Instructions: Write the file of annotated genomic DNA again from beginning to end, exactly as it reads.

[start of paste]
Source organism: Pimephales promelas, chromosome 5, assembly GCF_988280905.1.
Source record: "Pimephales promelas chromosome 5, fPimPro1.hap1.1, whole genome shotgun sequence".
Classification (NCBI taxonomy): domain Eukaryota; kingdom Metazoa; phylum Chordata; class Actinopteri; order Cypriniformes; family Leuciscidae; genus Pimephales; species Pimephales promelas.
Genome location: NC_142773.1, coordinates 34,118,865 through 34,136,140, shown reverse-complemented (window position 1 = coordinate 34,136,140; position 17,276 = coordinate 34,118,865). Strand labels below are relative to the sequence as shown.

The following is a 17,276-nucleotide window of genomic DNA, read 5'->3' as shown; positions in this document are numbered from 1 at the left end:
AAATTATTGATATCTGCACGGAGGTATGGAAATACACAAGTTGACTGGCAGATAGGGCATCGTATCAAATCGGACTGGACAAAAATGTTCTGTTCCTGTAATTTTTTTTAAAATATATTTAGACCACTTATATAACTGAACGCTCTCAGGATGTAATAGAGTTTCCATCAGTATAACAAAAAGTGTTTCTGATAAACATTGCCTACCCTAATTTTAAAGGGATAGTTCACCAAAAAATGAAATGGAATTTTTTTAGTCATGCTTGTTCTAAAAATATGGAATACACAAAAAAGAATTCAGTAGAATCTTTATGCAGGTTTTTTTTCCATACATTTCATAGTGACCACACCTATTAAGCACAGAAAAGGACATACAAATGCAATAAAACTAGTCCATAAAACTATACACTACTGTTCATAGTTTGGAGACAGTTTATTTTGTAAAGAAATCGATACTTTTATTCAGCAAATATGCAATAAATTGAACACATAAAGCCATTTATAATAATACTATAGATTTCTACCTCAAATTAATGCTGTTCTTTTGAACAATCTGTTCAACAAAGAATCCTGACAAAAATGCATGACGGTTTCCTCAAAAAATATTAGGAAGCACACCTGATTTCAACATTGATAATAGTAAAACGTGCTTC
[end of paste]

Source organism: Pimephales promelas, chromosome 5, assembly GCF_988280905.1.
Source record: "Pimephales promelas chromosome 5, fPimPro1.hap1.1, whole genome shotgun sequence".
Classification (NCBI taxonomy): domain Eukaryota; kingdom Metazoa; phylum Chordata; class Actinopteri; order Cypriniformes; family Leuciscidae; genus Pimephales; species Pimephales promelas.
Genome location: NC_142773.1, coordinates 34,118,865 through 34,136,140, shown reverse-complemented (window position 1 = coordinate 34,136,140; position 17,276 = coordinate 34,118,865). Strand labels below are relative to the sequence as shown.

The following is a 17,276-nucleotide window of genomic DNA, read 5'->3' as shown; positions in this document are numbered from 1 at the left end:
AAATTATTGATATCTGCACGGAGGTATGGAAATACACAAGTTGACTGGCAGATAGGGCATCGTATCAAATCGGACTGGACAAAAATGTTCTGTTCCTGTAATTTTTTTTAAAATATATTTAGACCACTTATATAACTGAACGCTCTCAGGATGTAATAGAGTTTCCATCAGTATAACAAAAAGTGTTTCTGATAAACATTGCCTACCCTAATTTTAAAGGGATAGTTCACCAAAAAATGAAATGGAATTTTTTTAGTCATGCTTGTTCTAAAAATATGGAATACACAAAAAAGAATTCAGTAGAATCTTTATGCAGGTTTTTTTTCCATACATTTCATAGTGACCACACCTATTAAGCACAGAAAAGGACATACAAATGCAATAAAACTAGTCCATAAAACTATACACTACTGTTCATAGTTTGGAGACAGTTTATTTTGTAAAGAAATCGATACTTTTATTCAGCAAATATGCAATAAATTGAACACATAAAGCCATTTATAATAATACTATAGATTTCTACCTCAAATTAATGCTGTTCTTTTGAACAATCTGTTCAACAAAGAATCCTGACAAAAATGCATGACGGTTTCCTCAAAAAATATTAGGAAGCACACCTGATTTCAACATTGATAATAGTAAAACGTGCTTC